V-Moda V-80 True Blood Headphones Review
- Product Name: V-80 True Blood Headphones
- Manufacturer: V-Moda
- Review Date: November 15, 2011 06:15
- MSRP: $199.99
- First Impression: Gotta Have It!
- 40mm Dual-Diaphragm drivers
- Vibrant Bass, Vivid Mids, Vivacious Highs
- BLISS Noise Isolation
- V-PORT 3D Soundstage
- Lightweight, steel construction
- Ergonomic Steelflex Headband
- Exoskeleton blood vial case
- Military-Level quality (MIL-STD-810G)
- Kevlar reinforced cables pass 1 million flex cycles
Themed products aren't typically my thing, but the new True Blood-branded headphones from V-Moda just... well, they caught my eye. For starters, they have this brushed metal plate that covers the left and right on-ear headphones - in fact much of the headband itself has steel reinforcements - and you can twist and flex it and it won't break. Also, the way everything is bolted together reminds me of what headphones designed for military spec would look like - well, actually, it turns out these phones are mil spec - something called 810G, which tests against environmental conditions, vibration and impact.
What the True Blood brand contributes is the leather, black, and red color scheme that infiltrates every aspect of these headphones; from the red aluminum V-moda chevrons above each ear, to the interior red cloth and black microfiber suede of the headband. Even the detachable cable has this cool black/red woven look to it and it doesn't exhibit a lot of noise when you bump it. They also penned some of the marketing to reflect the True Blood roots - so you see a lot of "Supernatural sound" and "Immortal durability" in the literature. Oh, and the "Exoskeleton blood vial case" is almost... organic-looking, like some sort of shrink-wrapped leather, fleshy Batman suit for your headphones. I couldn't decide whether it was really, really cool... or just... disturbing.
Now, V-moda claims the headphones are rated to over 70 drops, though they don't state from what height... Actually it's likely related to that mil-spec I mentioned earlier. They also put the kevlar-reinforced cables through over 1 million bends. Clearly build quality and durability is an important factor - and all joking aside - when you look at the V-80's and all the detail that's put into their design - well, they sell that pretty well.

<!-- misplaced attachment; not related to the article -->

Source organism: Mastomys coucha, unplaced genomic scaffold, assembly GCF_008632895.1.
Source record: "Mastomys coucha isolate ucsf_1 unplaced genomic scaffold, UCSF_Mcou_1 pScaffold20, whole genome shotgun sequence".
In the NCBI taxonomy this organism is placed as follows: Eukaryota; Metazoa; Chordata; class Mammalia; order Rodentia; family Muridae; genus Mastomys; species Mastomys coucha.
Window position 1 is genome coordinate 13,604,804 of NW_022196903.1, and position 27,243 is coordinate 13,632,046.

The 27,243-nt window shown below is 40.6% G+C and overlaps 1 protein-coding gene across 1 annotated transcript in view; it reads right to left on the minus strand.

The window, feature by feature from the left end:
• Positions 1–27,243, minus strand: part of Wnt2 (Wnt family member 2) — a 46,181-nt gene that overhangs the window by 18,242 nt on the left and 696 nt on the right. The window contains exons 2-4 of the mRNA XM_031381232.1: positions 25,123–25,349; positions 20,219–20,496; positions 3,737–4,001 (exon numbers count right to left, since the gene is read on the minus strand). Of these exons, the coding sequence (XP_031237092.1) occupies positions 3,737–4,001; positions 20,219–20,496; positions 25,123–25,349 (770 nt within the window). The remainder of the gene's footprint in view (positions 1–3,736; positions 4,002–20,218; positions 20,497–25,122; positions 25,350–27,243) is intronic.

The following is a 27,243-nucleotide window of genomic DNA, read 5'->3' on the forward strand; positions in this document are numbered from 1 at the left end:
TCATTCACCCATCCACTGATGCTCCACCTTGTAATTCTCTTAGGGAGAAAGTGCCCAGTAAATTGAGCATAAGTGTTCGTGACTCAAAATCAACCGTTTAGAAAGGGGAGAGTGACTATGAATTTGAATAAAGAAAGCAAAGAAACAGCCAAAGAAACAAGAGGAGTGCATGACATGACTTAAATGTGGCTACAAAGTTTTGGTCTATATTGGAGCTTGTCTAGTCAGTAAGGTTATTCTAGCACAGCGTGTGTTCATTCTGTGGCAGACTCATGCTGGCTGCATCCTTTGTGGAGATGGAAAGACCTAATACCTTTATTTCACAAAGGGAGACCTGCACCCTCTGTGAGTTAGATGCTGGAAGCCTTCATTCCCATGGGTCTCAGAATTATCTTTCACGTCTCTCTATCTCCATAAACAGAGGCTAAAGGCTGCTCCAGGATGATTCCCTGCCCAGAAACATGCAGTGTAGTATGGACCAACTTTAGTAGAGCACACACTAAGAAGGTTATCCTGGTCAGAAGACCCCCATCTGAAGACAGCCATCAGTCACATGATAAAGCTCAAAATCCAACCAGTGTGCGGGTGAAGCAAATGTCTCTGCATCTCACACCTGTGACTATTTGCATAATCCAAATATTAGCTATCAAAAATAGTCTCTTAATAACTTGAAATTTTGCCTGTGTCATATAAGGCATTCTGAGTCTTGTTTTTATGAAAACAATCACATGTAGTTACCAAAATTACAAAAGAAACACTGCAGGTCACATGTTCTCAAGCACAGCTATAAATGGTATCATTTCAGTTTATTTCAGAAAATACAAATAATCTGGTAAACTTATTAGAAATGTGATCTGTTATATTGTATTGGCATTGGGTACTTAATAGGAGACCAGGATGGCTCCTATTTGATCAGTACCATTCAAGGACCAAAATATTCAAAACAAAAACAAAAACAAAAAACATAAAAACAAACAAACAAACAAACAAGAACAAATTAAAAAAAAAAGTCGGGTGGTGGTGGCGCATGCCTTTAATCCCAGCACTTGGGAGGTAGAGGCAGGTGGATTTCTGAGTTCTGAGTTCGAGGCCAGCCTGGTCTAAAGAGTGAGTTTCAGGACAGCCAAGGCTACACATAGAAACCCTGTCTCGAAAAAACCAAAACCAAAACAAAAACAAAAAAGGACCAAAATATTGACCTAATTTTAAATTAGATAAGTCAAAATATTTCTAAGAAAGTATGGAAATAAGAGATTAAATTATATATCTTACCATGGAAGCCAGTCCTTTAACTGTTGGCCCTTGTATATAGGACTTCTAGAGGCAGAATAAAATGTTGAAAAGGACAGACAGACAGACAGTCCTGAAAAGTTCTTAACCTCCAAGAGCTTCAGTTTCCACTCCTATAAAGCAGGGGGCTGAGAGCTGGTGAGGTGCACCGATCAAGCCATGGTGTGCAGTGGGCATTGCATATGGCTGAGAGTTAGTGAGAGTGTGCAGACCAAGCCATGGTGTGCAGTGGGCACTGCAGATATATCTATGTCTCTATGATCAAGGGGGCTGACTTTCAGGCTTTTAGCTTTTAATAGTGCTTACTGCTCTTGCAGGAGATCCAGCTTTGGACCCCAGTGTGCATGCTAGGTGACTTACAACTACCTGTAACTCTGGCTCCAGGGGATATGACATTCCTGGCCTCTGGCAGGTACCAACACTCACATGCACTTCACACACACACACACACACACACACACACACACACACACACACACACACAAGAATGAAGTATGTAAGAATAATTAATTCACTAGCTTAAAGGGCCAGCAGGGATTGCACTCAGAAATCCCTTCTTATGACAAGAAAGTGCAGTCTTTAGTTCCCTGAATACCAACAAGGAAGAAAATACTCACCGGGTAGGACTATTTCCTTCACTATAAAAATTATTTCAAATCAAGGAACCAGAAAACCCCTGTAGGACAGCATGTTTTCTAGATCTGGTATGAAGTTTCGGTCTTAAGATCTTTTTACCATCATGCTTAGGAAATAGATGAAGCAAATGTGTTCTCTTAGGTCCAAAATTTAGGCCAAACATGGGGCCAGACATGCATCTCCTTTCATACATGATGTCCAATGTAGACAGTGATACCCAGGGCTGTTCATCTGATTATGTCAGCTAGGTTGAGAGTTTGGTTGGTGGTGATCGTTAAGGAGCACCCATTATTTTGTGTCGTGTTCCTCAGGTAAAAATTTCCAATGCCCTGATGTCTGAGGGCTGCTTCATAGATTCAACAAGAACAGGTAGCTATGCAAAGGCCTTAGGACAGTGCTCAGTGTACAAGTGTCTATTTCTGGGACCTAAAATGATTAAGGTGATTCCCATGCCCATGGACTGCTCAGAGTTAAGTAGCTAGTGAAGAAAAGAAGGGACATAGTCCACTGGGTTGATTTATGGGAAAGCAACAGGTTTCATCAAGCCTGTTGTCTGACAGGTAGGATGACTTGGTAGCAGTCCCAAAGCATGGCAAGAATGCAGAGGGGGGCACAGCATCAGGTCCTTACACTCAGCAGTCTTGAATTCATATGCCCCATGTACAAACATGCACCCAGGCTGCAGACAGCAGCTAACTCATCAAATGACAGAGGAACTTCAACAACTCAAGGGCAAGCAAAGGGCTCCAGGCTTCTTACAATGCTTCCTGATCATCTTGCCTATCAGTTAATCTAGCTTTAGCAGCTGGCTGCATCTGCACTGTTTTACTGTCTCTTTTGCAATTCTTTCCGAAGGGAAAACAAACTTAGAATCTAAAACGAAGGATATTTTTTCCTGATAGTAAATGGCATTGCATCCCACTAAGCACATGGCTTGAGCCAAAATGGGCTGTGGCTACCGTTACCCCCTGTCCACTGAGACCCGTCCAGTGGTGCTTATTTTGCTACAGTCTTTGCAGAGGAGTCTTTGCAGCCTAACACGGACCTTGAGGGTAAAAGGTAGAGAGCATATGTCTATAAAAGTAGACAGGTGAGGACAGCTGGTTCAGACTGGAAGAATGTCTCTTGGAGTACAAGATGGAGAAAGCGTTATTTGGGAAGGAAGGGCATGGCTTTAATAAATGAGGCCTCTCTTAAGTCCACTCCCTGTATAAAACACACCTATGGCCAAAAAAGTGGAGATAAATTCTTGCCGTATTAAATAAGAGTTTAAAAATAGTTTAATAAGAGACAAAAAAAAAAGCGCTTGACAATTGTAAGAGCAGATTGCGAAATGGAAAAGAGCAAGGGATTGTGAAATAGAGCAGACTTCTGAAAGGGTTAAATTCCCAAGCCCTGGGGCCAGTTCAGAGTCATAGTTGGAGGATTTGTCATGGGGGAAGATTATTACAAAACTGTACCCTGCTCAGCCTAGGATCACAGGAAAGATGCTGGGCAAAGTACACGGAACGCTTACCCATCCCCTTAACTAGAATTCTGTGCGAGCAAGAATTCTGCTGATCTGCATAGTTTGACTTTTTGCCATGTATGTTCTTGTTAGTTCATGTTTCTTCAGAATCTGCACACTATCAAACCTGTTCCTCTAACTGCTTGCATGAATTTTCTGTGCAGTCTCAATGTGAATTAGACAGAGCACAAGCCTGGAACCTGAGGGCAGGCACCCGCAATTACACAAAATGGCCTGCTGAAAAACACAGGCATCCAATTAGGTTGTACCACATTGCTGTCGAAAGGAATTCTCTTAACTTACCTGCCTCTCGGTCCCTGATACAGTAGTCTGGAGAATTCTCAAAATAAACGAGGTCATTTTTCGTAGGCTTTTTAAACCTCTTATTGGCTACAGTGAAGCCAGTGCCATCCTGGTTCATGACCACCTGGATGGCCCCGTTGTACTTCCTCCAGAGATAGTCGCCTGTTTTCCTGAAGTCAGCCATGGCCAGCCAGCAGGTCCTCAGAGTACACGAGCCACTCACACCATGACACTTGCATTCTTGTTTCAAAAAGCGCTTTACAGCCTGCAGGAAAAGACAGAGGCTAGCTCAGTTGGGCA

For on-ear headphones, the V-moda V-80s are extremely comfortable. I wore them for several hours while doing a series of reviews and they don't exert a lot of pressure - my ears really didn't get tired of wearing them. That's likely due to the ergosoft memory foam earpads which seemed to conform well to the shape of my ears. They also deliver a fair amount of sound isolation, which is great for when you're traveling. One of the included cables works with your iPhone to allow you to make and receive calls plus control your music. It worked great for us and makes these headphones a lot more versatile.
And while we've said a lot about the physical headphones, it's really the sound that matters - and that was, well it was surprisingly good. These are the first headphones in a long time that at least competed with our reference over-the-ear headphones. Bass in particular was surprisingly deep, with some mid-bass emphasis, but nothing that made them sound fake. They definitely came across as authentic, not like they were trying to fool you into thinking there was more bass than there was. Somehow the 40mm dual-diaphragm drivers just pull it off. And not just on the lows, the highs were clear, but not necessarily airy - there did seem to be a slight advantage with our reference phones, but still, these imaged incredibly well. Both male and female vocals were clean and defined and music of all genres had a nice "live" feel.
For $230 the V-80 True Blood headphones are VERY expensive and there is a lot of competition. If you're a die-hard True Blood fan, or you just like headphones that are different, they might be hard to pass up. All we can say is that they sound great, are very durable and if you put them on you likely will forget they are there and just lose yourself in the music. And really isn't that the point?